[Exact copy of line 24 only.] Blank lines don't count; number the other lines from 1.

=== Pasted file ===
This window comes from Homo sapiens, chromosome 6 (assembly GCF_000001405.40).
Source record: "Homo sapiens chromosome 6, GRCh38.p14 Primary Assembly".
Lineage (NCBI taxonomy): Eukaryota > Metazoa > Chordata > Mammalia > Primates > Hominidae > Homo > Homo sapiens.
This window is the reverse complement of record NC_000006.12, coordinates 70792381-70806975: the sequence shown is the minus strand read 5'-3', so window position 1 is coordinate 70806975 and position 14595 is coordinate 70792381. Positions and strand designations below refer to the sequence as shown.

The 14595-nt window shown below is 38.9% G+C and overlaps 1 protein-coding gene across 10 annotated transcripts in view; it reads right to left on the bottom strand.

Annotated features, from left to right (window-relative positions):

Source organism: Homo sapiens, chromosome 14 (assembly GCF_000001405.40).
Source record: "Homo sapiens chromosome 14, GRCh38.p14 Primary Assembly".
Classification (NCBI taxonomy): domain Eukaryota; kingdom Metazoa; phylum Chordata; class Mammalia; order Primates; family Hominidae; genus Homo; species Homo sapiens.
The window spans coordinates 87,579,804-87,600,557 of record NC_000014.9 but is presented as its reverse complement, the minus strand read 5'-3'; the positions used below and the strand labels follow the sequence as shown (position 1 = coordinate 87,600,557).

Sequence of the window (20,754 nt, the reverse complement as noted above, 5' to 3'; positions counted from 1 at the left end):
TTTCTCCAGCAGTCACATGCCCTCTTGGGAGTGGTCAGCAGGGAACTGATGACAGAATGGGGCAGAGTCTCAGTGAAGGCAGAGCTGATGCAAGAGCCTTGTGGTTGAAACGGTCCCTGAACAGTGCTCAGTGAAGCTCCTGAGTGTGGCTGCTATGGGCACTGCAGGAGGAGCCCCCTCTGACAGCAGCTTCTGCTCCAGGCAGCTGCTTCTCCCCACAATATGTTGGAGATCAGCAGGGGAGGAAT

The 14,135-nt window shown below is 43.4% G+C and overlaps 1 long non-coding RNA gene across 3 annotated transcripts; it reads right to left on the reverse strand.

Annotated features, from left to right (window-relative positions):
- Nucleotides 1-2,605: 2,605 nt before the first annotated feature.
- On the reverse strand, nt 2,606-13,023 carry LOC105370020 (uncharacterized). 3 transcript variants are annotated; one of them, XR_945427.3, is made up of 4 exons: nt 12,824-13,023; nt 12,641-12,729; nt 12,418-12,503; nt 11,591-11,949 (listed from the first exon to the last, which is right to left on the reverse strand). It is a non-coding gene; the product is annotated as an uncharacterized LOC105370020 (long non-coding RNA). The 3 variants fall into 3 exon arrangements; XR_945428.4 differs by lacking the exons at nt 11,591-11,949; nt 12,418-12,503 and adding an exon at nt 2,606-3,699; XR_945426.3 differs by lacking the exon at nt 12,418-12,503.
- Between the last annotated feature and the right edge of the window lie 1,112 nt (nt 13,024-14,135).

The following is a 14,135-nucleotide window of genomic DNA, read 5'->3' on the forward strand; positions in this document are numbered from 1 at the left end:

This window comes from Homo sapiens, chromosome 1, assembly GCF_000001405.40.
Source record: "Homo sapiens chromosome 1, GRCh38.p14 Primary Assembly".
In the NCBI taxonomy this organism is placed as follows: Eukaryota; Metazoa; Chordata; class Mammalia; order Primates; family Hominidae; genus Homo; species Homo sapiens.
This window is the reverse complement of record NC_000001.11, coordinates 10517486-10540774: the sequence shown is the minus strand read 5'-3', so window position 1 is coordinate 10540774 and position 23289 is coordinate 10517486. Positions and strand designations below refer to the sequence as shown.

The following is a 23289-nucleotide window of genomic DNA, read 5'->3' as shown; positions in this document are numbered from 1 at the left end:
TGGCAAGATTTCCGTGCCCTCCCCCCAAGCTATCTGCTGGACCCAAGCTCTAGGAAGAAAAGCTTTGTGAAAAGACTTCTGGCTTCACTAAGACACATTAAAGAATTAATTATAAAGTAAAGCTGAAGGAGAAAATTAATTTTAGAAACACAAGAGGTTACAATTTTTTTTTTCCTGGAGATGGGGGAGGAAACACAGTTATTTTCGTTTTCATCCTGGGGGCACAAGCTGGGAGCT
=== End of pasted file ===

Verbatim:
TGGCAAGATTTCCGTGCCCTCCCCCCAAGCTATCTGCTGGACCCAAGCTCTAGGAAGAAAAGCTTTGTGAAAAGACTTCTGGCTTCACTAAGACACATTAAAGAATTAATTATAAAGTAAAGCTGAAGGAGAAAATTAATTTTAGAAACACAAGAGGTTACAATTTTTTTTTTCCTGGAGATGGGGGAGGAAACACAGTTATTTTCGTTTTCATCCTGGGGGCACAAGCTGGGAGCT